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The New Features of Camtasia 3

By: Mich Donovan


TechSmith recently rolled out the newest iteration of their screen recording and editing software Camtasia. Not only is this our preferred tool for screen capture in the courses we produce for Online Duke, it is what we recommend to instructors who wish to make videos on their own but don’t want to get into the more complicated interface of Final Cut or Premiere.

The most notable change is the meshing of Camtasia Studio and Camtasia for Mac. Up to this point, TechSmith developed separate software for both Windows and Mac. They were similar, although the Windows version was much more robust with features (and more expensive). In this update, they’ve combined the two to simply Camtasia, which mostly means a value increase for Mac users.

In the previous versions, both software could share the raw media files but any editing of those files was not cross-compatible. In Camtasia 3, there is now the option to export to Windows/Mac, which zips the project, maintains your edits, and can be opened by any other current version of Camtasia.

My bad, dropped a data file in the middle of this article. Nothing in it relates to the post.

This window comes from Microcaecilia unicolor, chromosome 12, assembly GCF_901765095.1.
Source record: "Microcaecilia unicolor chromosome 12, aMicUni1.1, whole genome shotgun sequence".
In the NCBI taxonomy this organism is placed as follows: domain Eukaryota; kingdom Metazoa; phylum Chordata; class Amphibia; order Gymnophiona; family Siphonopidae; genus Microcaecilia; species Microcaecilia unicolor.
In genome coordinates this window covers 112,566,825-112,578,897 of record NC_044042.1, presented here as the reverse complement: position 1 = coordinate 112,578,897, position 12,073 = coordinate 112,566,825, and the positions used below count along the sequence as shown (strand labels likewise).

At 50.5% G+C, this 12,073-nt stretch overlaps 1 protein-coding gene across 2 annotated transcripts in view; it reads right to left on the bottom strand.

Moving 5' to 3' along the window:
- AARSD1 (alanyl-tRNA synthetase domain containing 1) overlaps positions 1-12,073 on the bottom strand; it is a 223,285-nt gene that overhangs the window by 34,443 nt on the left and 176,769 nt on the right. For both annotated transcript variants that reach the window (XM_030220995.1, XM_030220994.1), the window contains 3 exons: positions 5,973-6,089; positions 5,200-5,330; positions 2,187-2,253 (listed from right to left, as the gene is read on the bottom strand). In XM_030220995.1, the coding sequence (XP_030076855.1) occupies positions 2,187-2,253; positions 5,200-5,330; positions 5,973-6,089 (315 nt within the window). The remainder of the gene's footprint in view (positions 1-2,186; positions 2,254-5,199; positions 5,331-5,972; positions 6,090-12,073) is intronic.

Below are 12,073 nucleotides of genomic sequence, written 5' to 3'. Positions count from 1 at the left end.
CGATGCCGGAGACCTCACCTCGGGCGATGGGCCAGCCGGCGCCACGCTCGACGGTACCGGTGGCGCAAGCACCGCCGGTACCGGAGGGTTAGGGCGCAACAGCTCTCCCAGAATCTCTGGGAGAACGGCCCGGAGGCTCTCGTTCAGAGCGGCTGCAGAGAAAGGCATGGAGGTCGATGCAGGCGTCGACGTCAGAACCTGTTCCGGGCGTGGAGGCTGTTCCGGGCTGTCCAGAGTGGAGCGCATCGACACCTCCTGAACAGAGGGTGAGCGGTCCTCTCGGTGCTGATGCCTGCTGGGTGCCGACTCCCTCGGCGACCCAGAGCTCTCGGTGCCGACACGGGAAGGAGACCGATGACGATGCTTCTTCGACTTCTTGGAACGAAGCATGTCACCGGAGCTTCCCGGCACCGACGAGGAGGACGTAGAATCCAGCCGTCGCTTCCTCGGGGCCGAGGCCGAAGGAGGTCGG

Among features brought over from Camtasia Studio is quizzing and interactivity. Questions can be fill in the blank, multiple choice, short answer or true/false, and can offer scoring/feedback within the video, as well as score reporting through the Camtasia Quiz Service. For any of this to work, however, the video must be played through TechSmith’s proprietary Smart Player. Users can either host the video on TechSmith’s, or export the various html and javascript files to host on their own platform.

New to Camtasia 3 are Behaviors, which are essentially some Keynote-esque animations that can be added over text, callout graphics, or almost any other imported media. They offer a fair amount of customization and can be used to make some pretty sophisticated animations. Along with these, TechSmith offers a variety of backgrounds, icons, graphics, and music that anyone can access whether they’ve purchased Camtasia or not.

Missing in this version is the ScreenDraw feature that was previously available in Camtasia Studio 8. This allowed for live annotation over the screen using a built-in pen tool.  For anyone looking for such functionality, our current recommendation is Ink2Go for general annotation and Powerpoint’s built-in pen for any slideshows in presentation mode.

Aside from cosmetic changes to the interface and some more processing power, the last notable change is the price. Previously $299 on Windows and $99 on Mac, the software is now $199 for either (or $169 for a single educational license).

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